2022 Thayer Investiture

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Rendering the Practicality of Solution-Grown Materials for Ubiquitous Electronics and Energy Harvesting

Jan

11

Monday
12:00pm - 1:00pm EST

Videoconference

Zoom link
Meeting ID: 940 2919 7136
Passcode: 979703

Bottom‐up approaches to synthesizing functional materials from solution-phase precursors to form thin-films can enable devices with tailorable, on-demand properties to be built in flexible forms and ubiquitously deployed onto arbitrary host objects. Such flexible devices present a sizeable market projected to be on the order of 100’s of billions in 2030 (IDTechEx). Despite the tremendous strides made over the last two decades, thin-film devices grown from solutions are still much inferior to the vacuum-processed counterparts. The reason is primarily due to a large number of defects existing in solution-grown films that adversely induce various types of energy losses during charge transport. The latter directly results in inefficient charge carrier percolation pathways that hinder solution-processable devices from achieving optimal performance and desirable functionality.

In this talk, I will show how to utilize device and material engineering to build robust solution-grown devices. I will first introduce a hybrid lamellar transistor channel architecture fabricated using oxide and organic materials from precursor solutions at plastic-compatible processing temperature [1]. The pioneered interfacial engineering can effectively passivate defects and prevent their mobilizations, enabling oxide thin-film transistors with record-high operational stability. Following this, I will describe a unique geometric engineering strategy using solid-state hetero-oxide transistors for real-time detection of biomolecules [2]. Selective detection is enabled by suitable analyte receptors tethered on the oxide surface. Purposing this sensor to detect SARS-CoV-2 spike S1 protein demonstrates real-time attomolar sensitivity with an ultrahigh dynamic detection range. In the last part of my talk, I will discuss the potential of using metal-halide perovskite photovoltaics as indoor power sources for future self-sustainable electronics in the era of the Internet of Things. Here, my focus will be on addressing the biggest concern in the perovskite community—long-term stability. I will present an ionic additive that can effectively retard critical cell degradation parameters and help achieve unprecedentedly high operational stability, unlocking future commercial opportunities.

Looking forward, perfecting our engineering approaches can largely mitigate disadvantageous material properties and render the practicality of low-cost solution-grown functional materials for a wide range of electronic and energy applications with economically viable manufacturing solutions.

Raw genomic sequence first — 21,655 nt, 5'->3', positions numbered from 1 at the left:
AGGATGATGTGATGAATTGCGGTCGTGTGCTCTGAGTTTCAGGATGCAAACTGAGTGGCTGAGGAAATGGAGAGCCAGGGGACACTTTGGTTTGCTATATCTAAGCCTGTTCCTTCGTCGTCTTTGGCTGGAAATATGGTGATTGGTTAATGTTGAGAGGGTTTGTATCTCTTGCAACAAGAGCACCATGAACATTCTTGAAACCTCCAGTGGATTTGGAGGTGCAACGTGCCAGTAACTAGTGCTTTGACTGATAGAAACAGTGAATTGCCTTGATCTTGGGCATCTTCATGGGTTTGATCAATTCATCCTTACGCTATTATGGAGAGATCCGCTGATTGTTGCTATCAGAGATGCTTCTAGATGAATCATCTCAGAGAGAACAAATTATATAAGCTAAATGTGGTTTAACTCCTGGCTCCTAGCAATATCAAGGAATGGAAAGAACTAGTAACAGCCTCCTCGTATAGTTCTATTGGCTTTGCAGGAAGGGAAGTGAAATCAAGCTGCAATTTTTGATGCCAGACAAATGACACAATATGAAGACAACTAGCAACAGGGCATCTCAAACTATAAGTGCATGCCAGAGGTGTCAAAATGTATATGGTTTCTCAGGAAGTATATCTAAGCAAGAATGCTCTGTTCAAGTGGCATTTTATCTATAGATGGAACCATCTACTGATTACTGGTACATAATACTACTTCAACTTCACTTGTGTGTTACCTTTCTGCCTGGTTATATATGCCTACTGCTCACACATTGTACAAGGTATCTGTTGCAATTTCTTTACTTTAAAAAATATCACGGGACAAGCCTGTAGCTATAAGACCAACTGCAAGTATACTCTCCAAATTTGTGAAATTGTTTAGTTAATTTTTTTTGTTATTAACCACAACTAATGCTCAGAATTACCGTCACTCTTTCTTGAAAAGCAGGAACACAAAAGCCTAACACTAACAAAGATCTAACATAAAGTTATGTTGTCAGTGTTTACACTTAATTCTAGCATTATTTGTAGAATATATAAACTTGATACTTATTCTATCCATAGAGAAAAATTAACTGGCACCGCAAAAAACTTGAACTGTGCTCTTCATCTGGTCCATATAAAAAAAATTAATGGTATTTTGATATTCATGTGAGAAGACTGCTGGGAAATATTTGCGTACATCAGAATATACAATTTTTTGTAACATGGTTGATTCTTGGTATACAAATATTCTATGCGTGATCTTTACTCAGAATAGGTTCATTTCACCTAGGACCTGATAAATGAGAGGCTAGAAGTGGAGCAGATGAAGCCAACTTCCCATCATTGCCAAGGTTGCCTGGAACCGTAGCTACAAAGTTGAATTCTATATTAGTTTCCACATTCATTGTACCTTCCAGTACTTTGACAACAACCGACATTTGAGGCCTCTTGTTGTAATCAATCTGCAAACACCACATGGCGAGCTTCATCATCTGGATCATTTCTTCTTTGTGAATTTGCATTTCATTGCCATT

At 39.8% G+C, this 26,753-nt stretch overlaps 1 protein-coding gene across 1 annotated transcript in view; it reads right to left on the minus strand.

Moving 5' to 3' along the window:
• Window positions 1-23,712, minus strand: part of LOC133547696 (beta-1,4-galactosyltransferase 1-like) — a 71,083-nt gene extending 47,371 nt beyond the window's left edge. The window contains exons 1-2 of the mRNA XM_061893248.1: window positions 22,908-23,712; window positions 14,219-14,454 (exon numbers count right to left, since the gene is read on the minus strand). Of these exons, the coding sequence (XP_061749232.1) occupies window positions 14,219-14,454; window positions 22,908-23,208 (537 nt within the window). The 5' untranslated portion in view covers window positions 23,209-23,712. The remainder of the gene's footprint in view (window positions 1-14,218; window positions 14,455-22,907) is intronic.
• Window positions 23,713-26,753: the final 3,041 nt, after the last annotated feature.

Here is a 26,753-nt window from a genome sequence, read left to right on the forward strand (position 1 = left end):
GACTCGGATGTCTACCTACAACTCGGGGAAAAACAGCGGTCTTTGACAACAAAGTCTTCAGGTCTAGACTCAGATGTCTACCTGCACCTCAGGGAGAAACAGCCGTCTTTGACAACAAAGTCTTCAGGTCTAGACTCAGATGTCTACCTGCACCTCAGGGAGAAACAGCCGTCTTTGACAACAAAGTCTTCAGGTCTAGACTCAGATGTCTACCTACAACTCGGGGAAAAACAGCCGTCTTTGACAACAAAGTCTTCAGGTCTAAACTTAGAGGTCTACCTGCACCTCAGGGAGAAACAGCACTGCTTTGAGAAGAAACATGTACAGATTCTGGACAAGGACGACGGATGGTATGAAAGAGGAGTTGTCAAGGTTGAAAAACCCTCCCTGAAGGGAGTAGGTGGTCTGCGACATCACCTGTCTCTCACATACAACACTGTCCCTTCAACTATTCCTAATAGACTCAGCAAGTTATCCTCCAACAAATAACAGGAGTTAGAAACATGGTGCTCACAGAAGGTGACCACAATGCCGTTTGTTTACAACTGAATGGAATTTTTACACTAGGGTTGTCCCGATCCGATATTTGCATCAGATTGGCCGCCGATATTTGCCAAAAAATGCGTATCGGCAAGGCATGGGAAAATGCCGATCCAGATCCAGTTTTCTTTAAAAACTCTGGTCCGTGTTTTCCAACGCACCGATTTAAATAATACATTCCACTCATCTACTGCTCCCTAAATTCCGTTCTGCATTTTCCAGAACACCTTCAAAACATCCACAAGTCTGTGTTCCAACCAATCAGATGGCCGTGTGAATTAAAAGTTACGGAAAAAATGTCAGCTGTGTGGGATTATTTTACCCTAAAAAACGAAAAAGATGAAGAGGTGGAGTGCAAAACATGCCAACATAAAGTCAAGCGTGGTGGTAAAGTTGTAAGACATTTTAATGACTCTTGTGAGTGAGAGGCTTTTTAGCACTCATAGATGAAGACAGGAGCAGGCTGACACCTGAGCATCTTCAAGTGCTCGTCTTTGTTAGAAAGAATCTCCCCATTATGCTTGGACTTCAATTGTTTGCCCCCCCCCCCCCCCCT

References

  1. Y-H Lin et al., Nature Electronics 2, 587-595 (2019)
  2. “Arab institutions ramp up COVID-19 research”, Nature Middle East
  3. Y-H Lin et al., Science 369, 96-102 (2020)

About the Speaker(s)

Yen-Hung Lin
Research Associate, Dept of Physics, U Oxford

Dr. Yen-Hung Lin is currently a research associate in the Photovoltaic and Optoelectronic Device Group led by Prof. Henry Snaith in the Department of Physics at the University of Oxford. After obtaining his BSc and MSc from National Taiwan University, he worked for AU Optronics Corp. (Taiwan) as a senior mobile display R&D engineer. In 2010, he moved to the UK and completed his MSc in Optics and Photonics (2011) followed by a PhD in Experimental Solid State Physics (2015) with Prof. Thomas Anthopoulos at Imperial College London. In 2015, he received the Graduate Student Gold Award from the Materials Research Society (MRS), in recognition of his academic achievements and current materials research that display a high level of excellence and distinction. In 2016, he was awarded the Solid State Physics Prize from Imperial College, in recognition of his academic contribution as measured by peer-reviewed journal publications. Dr Lin specialises in device engineering by utilising bottom-up approaches at the molecular level to explore interactions that govern the structural formation and molecular ordering with an aim to formulating strategies for facilitating low-loss charge transport. He has contributed to more than 50 peer-reviewed articles published in highly regarded international journals.

Contact

For more information, contact Ashley Parker at ashley.l.parker@dartmouth.edu.